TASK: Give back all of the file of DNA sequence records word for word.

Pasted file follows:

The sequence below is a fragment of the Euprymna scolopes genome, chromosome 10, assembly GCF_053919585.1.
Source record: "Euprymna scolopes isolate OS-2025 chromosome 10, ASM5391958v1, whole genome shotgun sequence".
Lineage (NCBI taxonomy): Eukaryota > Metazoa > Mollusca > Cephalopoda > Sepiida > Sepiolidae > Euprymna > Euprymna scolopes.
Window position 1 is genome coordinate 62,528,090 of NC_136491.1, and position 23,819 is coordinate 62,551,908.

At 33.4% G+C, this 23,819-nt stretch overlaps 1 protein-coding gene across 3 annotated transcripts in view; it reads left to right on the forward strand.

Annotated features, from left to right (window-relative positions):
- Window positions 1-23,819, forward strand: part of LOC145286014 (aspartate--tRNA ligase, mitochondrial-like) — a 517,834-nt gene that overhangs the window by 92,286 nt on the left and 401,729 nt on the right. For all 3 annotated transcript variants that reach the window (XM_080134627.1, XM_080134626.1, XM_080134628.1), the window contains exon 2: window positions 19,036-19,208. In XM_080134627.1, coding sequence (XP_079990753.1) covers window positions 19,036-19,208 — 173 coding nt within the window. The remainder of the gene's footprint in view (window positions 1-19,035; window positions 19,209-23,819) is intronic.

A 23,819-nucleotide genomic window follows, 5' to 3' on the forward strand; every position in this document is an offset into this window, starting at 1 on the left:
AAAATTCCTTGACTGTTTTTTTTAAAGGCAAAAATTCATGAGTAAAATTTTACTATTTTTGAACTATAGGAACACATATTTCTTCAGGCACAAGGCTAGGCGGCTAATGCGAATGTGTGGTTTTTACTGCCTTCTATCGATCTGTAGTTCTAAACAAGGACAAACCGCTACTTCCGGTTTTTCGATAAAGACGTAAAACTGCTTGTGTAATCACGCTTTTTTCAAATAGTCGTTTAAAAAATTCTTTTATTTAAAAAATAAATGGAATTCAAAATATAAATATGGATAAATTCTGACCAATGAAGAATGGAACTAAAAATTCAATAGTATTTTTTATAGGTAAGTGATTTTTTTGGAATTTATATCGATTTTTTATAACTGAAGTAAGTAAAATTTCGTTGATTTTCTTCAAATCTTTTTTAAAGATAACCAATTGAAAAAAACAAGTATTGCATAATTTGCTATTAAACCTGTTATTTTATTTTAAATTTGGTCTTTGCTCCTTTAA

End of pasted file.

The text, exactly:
The sequence below is a fragment of the Euprymna scolopes genome, chromosome 10, assembly GCF_053919585.1.
Source record: "Euprymna scolopes isolate OS-2025 chromosome 10, ASM5391958v1, whole genome shotgun sequence".
Lineage (NCBI taxonomy): Eukaryota > Metazoa > Mollusca > Cephalopoda > Sepiida > Sepiolidae > Euprymna > Euprymna scolopes.
Window position 1 is genome coordinate 62,528,090 of NC_136491.1, and position 23,819 is coordinate 62,551,908.

At 33.4% G+C, this 23,819-nt stretch overlaps 1 protein-coding gene across 3 annotated transcripts in view; it reads left to right on the forward strand.

Annotated features, from left to right (window-relative positions):
- Window positions 1-23,819, forward strand: part of LOC145286014 (aspartate--tRNA ligase, mitochondrial-like) — a 517,834-nt gene that overhangs the window by 92,286 nt on the left and 401,729 nt on the right. For all 3 annotated transcript variants that reach the window (XM_080134627.1, XM_080134626.1, XM_080134628.1), the window contains exon 2: window positions 19,036-19,208. In XM_080134627.1, coding sequence (XP_079990753.1) covers window positions 19,036-19,208 — 173 coding nt within the window. The remainder of the gene's footprint in view (window positions 1-19,035; window positions 19,209-23,819) is intronic.

A 23,819-nucleotide genomic window follows, 5' to 3' on the forward strand; every position in this document is an offset into this window, starting at 1 on the left:
AAAATTCCTTGACTGTTTTTTTTAAAGGCAAAAATTCATGAGTAAAATTTTACTATTTTTGAACTATAGGAACACATATTTCTTCAGGCACAAGGCTAGGCGGCTAATGCGAATGTGTGGTTTTTACTGCCTTCTATCGATCTGTAGTTCTAAACAAGGACAAACCGCTACTTCCGGTTTTTCGATAAAGACGTAAAACTGCTTGTGTAATCACGCTTTTTTCAAATAGTCGTTTAAAAAATTCTTTTATTTAAAAAATAAATGGAATTCAAAATATAAATATGGATAAATTCTGACCAATGAAGAATGGAACTAAAAATTCAATAGTATTTTTTATAGGTAAGTGATTTTTTTGGAATTTATATCGATTTTTTATAACTGAAGTAAGTAAAATTTCGTTGATTTTCTTCAAATCTTTTTTAAAGATAACCAATTGAAAAAAACAAGTATTGCATAATTTGCTATTAAACCTGTTATTTTATTTTAAATTTGGTCTTTGCTCCTTTAA